Market Report: Second liners take charge as rally steams on

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The Independent Online
THE OFTEN neglected second liners are outperforming blue chips as the stock market's merry romp continues.

When shares started their dash-for-growth rally on Tuesday blue chips made the running, with the FT-SE 100 index comfortably outpacing the recently introduced FT-SE 250 index.

But the second liners caught the blue chips on Wednesday and yesterday overtook them.

This week's advance is therefore much more broadly based than other rallies, such as the election upsurge, that have occurred this year.

The performance of the two indices indicates that many investors feel top shares have been driven high enough but the second liners are still worth seeking out. Such an approach indicates that the present rally could have more substance than this year's forerunners.

The 100 index, still the recognised barometer of the market's performance, was up 12.4 points to 2,658.1 after at one time scoring a 36.2 gain. The 250 gain was 30.4 at 2,494.6.

Helping retard the 100 index was the sluggish performance of drug and utility shares.

The three leading drug shares suffered as Glaxo Holdings' asthma drug, Serevent, attracted critical US comment. It sent Glaxo tumbling 19p to 776p. SmithKline Beecham and Wellcome gave ground in sympathy.

But Fisons underlined the 'ill wind' approach. Thoughts that Glaxo's problems could make it easier for Fisons' asthma drugs and hopes that the US authorities will re-approve its eye drug pushed the shares 9p higher to 224p. Support from Barclays de Zoete Wedd was also evident.

It was the first Fisons advance for a long while not accompanied by takeover talk. However, speculative interest is rarely far from the drugs group and is expected to rear again soon.

Waters were overlooked but power shares were again under pressure as the Government's dilemma over the coal industry cast a deepening shadow.

SG Warburg made cautious noises and Kleinwort Benson lowered its dividend growth projections. Among distributors Eastern fell 14p to 366p and Seeboard 17p to 395p. But the generators National Power and PowerGen were firm.

Royal Insurance rose 9p to 216p on vague takeover speculation. But a more significant influence was bullish noises from David Hudson, the former BZW analyst who after three months out of the market has arrived at Credit Lyonnais Laing.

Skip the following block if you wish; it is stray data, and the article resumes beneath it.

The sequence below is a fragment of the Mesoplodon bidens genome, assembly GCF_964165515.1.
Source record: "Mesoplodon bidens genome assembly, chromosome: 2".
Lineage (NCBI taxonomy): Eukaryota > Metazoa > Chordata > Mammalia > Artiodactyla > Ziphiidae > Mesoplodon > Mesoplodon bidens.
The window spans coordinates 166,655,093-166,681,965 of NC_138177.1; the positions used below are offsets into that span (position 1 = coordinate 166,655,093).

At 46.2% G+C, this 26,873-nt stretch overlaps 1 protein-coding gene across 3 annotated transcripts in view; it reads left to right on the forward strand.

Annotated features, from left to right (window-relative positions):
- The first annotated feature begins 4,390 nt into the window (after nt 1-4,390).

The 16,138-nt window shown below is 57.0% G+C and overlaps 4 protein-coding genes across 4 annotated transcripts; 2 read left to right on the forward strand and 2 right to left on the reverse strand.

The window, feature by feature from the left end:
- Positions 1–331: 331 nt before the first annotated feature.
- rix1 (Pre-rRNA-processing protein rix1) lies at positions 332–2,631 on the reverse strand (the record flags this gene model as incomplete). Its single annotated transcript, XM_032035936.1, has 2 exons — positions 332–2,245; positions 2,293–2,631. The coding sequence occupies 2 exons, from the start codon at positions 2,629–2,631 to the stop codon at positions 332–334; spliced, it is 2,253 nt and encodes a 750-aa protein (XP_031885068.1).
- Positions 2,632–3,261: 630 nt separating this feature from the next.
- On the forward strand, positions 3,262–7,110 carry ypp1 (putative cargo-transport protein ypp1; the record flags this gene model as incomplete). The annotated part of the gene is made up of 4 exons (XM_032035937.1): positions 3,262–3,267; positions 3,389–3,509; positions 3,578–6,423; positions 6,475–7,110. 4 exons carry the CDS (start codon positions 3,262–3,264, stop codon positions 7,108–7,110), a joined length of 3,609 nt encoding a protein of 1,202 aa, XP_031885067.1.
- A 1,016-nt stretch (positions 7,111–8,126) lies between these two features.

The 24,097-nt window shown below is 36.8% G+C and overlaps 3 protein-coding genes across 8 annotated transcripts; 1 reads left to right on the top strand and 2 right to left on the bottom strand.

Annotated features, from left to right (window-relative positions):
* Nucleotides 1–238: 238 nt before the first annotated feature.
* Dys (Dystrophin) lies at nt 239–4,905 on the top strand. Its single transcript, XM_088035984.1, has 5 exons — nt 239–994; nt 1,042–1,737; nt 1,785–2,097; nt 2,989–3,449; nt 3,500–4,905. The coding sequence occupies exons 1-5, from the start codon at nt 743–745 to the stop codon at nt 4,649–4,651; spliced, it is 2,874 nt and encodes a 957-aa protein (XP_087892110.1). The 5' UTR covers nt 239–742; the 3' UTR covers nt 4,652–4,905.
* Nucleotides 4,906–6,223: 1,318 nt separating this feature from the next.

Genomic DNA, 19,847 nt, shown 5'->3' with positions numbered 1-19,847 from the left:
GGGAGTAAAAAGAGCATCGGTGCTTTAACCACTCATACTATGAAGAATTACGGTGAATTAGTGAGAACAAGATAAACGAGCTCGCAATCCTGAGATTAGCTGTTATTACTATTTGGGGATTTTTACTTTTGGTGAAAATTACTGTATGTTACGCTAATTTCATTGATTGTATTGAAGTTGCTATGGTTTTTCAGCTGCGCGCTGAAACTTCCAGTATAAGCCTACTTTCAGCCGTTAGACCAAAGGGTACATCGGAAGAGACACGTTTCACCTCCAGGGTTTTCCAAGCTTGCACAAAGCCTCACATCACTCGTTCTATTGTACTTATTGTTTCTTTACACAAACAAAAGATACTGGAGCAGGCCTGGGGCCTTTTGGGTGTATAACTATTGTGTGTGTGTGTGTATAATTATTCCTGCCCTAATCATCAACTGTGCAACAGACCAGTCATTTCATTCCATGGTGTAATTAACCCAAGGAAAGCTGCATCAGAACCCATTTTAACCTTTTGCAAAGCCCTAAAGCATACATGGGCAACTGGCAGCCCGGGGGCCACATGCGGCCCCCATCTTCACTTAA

He believes higher premium rates are feeding through to profits far more quickly than expected. Hurricane Andrew could force US rates up and, although mortgage indemnity remains a problem, the trend to lower interest rates is beneficial.

County NatWest took the shine off the BTR conglomerate, down 1.5p to 502.5p, by suggesting a switch into Hanson, up 2.5p to 232p.

Unilever lost 17p to 1,077p as Hoare Govett and Panmure Gordon suggested that advantage should be taken of recent strength and some profits taken.

Salomon Brothers forecast third-quarter profits, due next month, will be up 11 per cent to pounds 580m.

The engineer Babcock International, hit by profit downgradings recently, advanced 3.5p to 34.5p as Hoare Govett said buy.

Boots fell 14p to 479p. County and Cazenove did the damage.

Property shares lost some enthusiasm as Kleinwort Benson and UBS Phillips & Drew appeared to turn sellers of Land Securities.

Lucas Industries ended at 105p as Hoare Govett placed 7 million shares. Abbey National rose 5p to 331p with Lehman Brothers apparently placing 7 million.

Costain held at 25p following a 7.5 million agency cross at 24p and Associated Fisheries jumped 21p to 145p in response to a 452,000 cross at 125p.

Redland dipped 6p to 341p after James Capel sold a million shares at about 348p. Saatchi & Saatchi gained 7p to 150p. FMR Corporation has lifted its stake above 3 per cent.

NMW Computers crashed 23p to 18p, the surprise level of an agreed offer from ACT Group. TSB Group rose 5.5p to 142.5p as takeover rumours continued to swirl.

Anglia Television improved 14p to 179p. Hopes are growing that neighbouring Central Independent TV will mount an agreed bid.

British Airways climbed 5.5p to 309p, awaiting today's deal with Davies & Newman.

The leisure group Baldwin rose 11p to 74p following the failure of a bid to block gaming licences for London Clubs, where it has a stake.

The newcomer Linx Printing Technologies reached 144p against a 130p placing price.

Blue chips failed to hold their best levels yesterday. At one time the FT-SE 100 index was up 36.2 points. It closed with a 12.4 gain at 2,658.1. The increasingly neglected FT 30 index ended 18.5 up at 1,969.8. Trading was again heavy, with turnover reaching 727.9 million shares and 29,944 bargains completed

Smith New Court is due to start making markets in another 44 shares in small companies today. Since UBS Phillips & Drew, County NatWest and SG Warburg cut their market-making books, SNC has taken on 85 companies faced with being relegated to the Bulletin Board. With Winterflood Securities SNC says it intends to narrow spreads 'wherever possible'.

Speculation is strengthening that Lloyds Chemists will soon attract takeover attention. The shares enjoyed another flurry yesterday, climbing 18p to 218p in active trading. As if aware of the danger, Lloyds is said to be holding meetings with its institutional investors. Kingfisher is the favourite to pounce; but some wonder about Tesco or another supermarket group.

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